Life can be full of hardships that leave us feeling lost and unsure of how to move forward. These challenges can be overwhelming and complicated, whether caused by job issues, financial struggles, substance use and/or relationship problems. Unfortunately, not being educated on available resources or successful coping mechanisms can lead to increasingly harmful hardships like addiction. Several reports state that the most common addiction in the U.S. is alcohol.
People who struggle with drinking often do so to escape their problems or numb their emotions. Although alcohol may bring momentary satisfaction, it can cause harmful side effects in the long run. With April being Alcohol Awareness Month, it’s the perfect time to increase awareness of addiction, those struggling with addiction and help prevent addiction from happening.
It’s essential to recognize the damage of alcohol misuse and abuse causes. Here are just a few of the potential side effects:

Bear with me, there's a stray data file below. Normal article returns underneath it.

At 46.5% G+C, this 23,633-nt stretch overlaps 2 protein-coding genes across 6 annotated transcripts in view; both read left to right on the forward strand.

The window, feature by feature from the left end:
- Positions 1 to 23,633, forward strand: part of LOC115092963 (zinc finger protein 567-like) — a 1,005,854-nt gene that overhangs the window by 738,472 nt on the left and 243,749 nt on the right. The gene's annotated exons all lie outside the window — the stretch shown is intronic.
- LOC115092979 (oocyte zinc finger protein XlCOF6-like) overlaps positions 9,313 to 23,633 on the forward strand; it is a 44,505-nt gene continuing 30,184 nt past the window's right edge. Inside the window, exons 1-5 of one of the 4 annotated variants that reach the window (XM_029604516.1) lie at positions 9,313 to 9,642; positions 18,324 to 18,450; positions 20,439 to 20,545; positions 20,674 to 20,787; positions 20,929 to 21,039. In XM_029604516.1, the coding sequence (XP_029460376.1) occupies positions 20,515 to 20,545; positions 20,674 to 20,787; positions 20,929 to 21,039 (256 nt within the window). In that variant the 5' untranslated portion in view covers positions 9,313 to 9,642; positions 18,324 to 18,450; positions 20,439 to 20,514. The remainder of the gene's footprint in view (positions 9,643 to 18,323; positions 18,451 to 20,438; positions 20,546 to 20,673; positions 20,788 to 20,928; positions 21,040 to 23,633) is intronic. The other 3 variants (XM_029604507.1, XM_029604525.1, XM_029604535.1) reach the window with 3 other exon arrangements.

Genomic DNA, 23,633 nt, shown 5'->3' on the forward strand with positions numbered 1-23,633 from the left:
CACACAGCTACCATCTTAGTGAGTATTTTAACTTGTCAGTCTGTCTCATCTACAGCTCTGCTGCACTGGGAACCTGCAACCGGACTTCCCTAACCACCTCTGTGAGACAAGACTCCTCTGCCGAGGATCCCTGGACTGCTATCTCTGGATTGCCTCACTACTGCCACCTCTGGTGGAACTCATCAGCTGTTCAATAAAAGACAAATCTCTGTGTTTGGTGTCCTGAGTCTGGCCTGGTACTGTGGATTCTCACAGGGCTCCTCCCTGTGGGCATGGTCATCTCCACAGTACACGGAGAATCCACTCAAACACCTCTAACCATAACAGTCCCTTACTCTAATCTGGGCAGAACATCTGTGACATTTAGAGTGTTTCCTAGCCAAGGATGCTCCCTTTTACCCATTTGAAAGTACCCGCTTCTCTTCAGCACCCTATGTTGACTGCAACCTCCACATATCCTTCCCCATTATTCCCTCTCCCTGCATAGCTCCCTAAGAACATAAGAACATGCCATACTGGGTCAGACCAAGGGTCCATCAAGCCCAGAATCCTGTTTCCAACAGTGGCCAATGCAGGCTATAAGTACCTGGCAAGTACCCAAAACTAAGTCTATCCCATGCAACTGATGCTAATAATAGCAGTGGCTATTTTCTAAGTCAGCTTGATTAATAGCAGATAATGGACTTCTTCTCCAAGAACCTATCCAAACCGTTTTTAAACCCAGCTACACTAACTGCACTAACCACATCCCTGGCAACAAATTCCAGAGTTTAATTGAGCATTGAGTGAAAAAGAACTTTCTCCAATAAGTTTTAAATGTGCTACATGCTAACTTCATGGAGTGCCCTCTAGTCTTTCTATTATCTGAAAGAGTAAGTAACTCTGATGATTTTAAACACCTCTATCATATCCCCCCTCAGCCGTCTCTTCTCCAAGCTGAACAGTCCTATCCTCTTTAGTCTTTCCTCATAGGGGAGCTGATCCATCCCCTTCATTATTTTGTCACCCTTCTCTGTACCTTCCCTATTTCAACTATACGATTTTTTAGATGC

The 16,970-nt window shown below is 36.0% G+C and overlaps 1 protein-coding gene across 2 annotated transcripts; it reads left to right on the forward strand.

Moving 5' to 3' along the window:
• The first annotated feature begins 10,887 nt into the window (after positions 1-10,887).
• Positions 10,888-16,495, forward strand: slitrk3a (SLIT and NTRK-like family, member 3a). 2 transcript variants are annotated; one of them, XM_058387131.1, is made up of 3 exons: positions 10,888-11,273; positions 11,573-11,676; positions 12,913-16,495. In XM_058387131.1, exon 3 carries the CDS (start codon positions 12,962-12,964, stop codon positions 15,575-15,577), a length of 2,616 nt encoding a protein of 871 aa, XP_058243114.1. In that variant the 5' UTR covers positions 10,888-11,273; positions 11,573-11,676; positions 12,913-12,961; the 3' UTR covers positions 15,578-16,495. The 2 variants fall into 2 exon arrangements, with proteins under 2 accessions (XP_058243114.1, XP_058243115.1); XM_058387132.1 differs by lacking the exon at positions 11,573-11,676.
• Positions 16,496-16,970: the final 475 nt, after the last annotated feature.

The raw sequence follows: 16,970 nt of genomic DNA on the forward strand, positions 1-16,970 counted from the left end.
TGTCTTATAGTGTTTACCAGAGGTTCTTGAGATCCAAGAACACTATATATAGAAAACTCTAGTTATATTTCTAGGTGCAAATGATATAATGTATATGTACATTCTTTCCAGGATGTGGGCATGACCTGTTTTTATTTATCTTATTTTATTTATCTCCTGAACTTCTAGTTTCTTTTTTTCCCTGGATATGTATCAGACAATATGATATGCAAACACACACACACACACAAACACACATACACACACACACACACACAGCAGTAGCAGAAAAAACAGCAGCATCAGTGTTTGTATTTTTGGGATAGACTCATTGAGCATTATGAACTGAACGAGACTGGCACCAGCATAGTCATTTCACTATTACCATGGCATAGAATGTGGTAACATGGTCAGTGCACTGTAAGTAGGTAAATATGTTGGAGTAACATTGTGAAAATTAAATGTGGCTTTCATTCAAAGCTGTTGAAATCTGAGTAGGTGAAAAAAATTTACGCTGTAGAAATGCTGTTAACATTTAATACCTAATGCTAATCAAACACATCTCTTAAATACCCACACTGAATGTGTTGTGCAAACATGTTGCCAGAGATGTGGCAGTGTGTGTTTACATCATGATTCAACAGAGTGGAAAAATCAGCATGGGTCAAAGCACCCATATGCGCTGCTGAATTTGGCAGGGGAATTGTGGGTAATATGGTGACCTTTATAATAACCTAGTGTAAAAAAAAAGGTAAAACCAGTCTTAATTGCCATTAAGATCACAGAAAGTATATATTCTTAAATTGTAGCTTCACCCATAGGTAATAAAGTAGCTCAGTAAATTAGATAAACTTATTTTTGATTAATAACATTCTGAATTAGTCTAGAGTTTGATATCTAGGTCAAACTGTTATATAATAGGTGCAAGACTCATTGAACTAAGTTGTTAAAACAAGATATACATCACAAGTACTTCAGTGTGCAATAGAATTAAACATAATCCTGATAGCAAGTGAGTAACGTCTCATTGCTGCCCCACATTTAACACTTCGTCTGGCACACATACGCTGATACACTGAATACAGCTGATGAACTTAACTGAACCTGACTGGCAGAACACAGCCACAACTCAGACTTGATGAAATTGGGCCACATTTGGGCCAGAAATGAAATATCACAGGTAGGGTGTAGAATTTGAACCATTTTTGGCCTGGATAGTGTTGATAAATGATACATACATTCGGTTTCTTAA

- High Blood Pressure: Excessive alcohol consumption can lead to high blood pressure, which increases the risk of heart disease and stroke.
- Stroke: Alcohol abuse can increase the risk of stroke by damaging the blood vessels in the brain.
- Weak Immune System: Drinking alcohol weakens the immune system, making it more difficult for the body to fight infections.
- Liver Disease: Alcohol is processed in the liver, and excessive drinking can cause liver damage or even liver failure.
- Cancer: Heavy alcohol consumption is linked to an increased risk of several types of cancer, including breast, liver, and colon cancer.
If you or a loved one is struggling with a substance use disorder, seeking help is crucial. Many resources include addiction treatment programs, therapy, and support groups. These programs can provide the necessary tools and support to help individuals overcome addiction and live healthy, fulfilling life.
It’s essential to understand that recovery is a journey and not always easy. There may be setbacks and challenges along the way, but with the proper support, recovery is possible. Working together can help prevent addiction and support those needing recovery.
To learn more, please call 844.599.3700 today and ask to speak with our Peer Recovery Support Specialist